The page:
Podcast: Toad the Wet Sprocket – New Constellation

So I’m trying something new this week. Instead of having a written review of Toad the Wet Sprocket’s new album, New Constellation (which has yet to be officially released), my friend Chris and I decided to try a podcast instead. If I get enough positive responses from this I may do it more in the future, but I need your feedback!

New ConstellationAnyway, here’s a little background on the album. This is the first album of all new material from TTWS since 1997. Having already recorded the album with their own money, they started a Kickstarter campaign to fund promotion and distribution of the album (since they are doing this without a label). Having donated some money to the campaign, both Chris and I received advanced digital copies of the album a few weeks ago, which is how we were able to review it before it has officially come out.

In the podcast we talk about the album and a lot of other things regarding TTWS, especially about what has been going on with the band since they broke up in 1998. I’ll be honest and say that what you hear is what we said, meaning not much editing went into the final product, and we did it with one mic (if this becomes a thing I will invest in better audio). Also, it’s quite long. About 45 minutes…all about Toad. You’ve been warned.

I hope you enjoy what you hear, and please leave some feedback about whether you’d like this to be a thing in the future.


-J. Frisch



Toad the Wet Sprocket – Dulcinea

There are reasons why different people like different things. Food, alcohol, art, sports, music, etc., whatever it is everyone has, and is entitled to, an opinion. Whether others feel differently than you, it doesn’t matter. It may affect your thinking slightly, but ultimately what you feel and think about something is based purely on your own reflections and connections. Sometimes you don’t know why you like things so much, or hate other things with a similar fervor, you just do. Some things are just impossible to explain, even if they may seem perfectly explainable. It’s like the first time you find yourself attracted to a person who looks like no one you’ve been attracted to before. Just purely unexplainable. Yet, there is something there and you know it and you feel it; it’s something real.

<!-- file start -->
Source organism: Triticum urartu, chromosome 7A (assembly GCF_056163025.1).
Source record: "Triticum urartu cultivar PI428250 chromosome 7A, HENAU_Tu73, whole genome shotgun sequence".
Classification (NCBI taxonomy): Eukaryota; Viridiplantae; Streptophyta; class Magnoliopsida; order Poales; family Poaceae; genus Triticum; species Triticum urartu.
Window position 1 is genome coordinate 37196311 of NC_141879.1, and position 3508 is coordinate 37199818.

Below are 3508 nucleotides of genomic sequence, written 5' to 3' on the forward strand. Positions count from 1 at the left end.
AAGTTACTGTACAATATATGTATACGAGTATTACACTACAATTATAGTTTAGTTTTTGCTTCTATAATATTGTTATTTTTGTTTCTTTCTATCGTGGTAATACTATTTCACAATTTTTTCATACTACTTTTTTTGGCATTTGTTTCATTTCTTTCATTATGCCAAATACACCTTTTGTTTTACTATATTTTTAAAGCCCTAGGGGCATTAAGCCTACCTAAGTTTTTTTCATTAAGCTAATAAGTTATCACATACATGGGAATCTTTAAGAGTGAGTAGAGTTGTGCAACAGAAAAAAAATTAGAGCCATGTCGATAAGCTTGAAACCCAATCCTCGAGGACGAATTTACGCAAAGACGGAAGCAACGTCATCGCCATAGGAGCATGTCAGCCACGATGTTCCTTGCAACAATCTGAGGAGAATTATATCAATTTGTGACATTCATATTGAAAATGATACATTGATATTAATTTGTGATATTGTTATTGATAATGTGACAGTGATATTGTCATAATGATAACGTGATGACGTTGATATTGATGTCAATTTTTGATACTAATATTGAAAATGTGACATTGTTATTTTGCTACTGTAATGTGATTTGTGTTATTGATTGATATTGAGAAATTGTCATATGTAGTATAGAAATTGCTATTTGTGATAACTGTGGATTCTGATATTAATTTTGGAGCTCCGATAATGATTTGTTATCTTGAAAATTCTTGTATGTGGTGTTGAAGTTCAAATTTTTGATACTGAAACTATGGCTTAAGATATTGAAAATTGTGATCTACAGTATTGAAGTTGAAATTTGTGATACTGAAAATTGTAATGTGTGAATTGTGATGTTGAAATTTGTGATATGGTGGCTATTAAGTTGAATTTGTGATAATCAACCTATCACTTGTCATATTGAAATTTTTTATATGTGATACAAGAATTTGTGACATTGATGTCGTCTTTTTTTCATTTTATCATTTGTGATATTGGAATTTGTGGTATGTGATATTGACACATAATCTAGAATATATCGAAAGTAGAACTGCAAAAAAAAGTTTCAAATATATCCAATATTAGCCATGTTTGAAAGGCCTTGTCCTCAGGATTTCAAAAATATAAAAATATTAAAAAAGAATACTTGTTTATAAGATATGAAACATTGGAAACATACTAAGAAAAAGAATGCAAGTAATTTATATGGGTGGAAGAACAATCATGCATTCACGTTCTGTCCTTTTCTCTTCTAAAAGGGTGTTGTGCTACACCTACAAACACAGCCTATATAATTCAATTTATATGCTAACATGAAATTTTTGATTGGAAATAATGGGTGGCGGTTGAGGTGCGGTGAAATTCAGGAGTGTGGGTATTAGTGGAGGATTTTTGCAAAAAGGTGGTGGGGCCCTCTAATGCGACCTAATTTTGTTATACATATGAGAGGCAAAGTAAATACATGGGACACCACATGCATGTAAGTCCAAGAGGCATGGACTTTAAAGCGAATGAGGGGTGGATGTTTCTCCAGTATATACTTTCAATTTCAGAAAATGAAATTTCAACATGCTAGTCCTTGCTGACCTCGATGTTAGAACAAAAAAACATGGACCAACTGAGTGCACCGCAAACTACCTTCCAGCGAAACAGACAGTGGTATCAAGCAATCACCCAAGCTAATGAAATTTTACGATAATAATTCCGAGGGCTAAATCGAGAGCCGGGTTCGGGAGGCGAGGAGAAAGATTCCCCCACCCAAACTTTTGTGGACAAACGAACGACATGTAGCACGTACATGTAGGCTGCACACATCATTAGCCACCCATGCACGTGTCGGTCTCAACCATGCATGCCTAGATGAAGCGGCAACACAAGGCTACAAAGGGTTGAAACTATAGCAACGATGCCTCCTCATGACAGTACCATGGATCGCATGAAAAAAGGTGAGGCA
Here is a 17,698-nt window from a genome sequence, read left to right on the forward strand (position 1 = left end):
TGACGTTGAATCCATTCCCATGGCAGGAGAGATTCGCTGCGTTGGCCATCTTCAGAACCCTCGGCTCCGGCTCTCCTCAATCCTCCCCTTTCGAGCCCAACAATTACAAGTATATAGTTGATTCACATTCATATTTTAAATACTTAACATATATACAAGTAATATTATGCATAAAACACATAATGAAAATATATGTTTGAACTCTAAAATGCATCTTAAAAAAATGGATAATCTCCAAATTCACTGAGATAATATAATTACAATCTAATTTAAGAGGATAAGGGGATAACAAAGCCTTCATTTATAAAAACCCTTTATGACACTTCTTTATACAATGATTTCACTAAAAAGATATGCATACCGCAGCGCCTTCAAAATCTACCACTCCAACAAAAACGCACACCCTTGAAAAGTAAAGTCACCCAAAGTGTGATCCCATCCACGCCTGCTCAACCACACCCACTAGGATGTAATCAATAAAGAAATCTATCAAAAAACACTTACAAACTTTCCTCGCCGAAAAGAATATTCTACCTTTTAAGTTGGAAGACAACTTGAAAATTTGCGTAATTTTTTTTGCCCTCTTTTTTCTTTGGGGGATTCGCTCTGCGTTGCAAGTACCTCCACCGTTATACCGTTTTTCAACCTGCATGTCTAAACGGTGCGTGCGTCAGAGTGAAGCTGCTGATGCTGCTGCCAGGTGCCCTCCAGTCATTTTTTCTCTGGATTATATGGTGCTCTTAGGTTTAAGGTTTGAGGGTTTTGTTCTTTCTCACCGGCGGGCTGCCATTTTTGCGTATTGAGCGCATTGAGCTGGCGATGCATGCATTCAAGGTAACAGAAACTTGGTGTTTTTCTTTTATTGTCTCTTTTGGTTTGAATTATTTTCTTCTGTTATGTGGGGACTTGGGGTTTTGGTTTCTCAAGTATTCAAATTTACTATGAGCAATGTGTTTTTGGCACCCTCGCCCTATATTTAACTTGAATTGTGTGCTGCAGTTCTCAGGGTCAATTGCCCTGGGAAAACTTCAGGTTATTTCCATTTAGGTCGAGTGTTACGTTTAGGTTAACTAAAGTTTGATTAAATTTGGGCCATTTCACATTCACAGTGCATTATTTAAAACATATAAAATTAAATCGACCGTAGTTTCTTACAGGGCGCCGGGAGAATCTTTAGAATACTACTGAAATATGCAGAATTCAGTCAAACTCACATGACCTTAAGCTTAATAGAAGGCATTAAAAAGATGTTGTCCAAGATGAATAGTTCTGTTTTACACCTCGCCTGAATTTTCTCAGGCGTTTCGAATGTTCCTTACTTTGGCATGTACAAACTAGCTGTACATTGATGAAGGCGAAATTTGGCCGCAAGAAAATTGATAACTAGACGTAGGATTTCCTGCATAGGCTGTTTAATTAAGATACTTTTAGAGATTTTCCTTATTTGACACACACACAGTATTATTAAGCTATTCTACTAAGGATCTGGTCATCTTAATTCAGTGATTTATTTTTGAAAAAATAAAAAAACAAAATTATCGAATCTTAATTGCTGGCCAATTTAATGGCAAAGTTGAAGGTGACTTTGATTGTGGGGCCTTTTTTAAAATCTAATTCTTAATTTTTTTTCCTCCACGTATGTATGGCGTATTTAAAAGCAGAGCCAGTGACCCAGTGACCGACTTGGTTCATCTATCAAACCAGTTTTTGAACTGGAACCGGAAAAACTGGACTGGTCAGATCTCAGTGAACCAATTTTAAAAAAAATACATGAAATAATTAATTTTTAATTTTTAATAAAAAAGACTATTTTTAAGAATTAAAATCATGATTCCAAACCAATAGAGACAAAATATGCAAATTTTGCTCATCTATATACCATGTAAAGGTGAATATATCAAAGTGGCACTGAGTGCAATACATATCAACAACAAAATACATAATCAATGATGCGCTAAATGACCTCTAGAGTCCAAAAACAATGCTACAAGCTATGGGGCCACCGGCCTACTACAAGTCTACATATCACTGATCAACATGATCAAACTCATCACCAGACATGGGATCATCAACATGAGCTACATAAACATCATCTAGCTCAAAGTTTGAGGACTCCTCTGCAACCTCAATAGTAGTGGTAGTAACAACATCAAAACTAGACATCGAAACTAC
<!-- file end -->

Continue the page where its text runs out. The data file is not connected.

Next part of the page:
My favorite album of all time is Dulcinea by Toad the Wet Sprocket. I can’t explain why this is so, but it is. It might have to do with the fact that it was one of the first CDs I bought, but even so, other albums I purchased didn’t connect with me as strongly. What’s even more interesting is that I never liked the entire album. The first eleven tracks I liked, some more than others, but the last song, “Reincarnation Song,” just never took my fancy. Yet, this album was still my favorite.

I honestly have no idea when I realized this fact, but I know it was early on. I bought the album in 1994, after seeing the music video for “Something’s Always Wrong,” on MTV. Being 11 and fairly new to the music world, at least to music that I personally discovered, I didn’t really know why I liked anything, but was starting to figure out what I did like, and would usually go out and buy those albums. I have to say, I’m thankful that MTV was still showing music videos of all kinds of artists, because I discovered so many bands that have played different roles in my life via the channel. But back to the point, this was a very important part in my development of my attitude and feelings toward music (I’m actually hoping to write an entry on the music of 1994 at some point in the future).

Though I was impressionable, I was still discernable, and for reasons beyond my comprehension, Dulcinea resonated with me in a way few albums did. I remember that on every trip I took as a kid, this was always one of the albums I took because I thought to myself, “If I’m going to die, I want this album to be with me.” I know that’s kind of deep for a pre-teen and even a young teenager, but that’s what I thought. I just simply loved this album.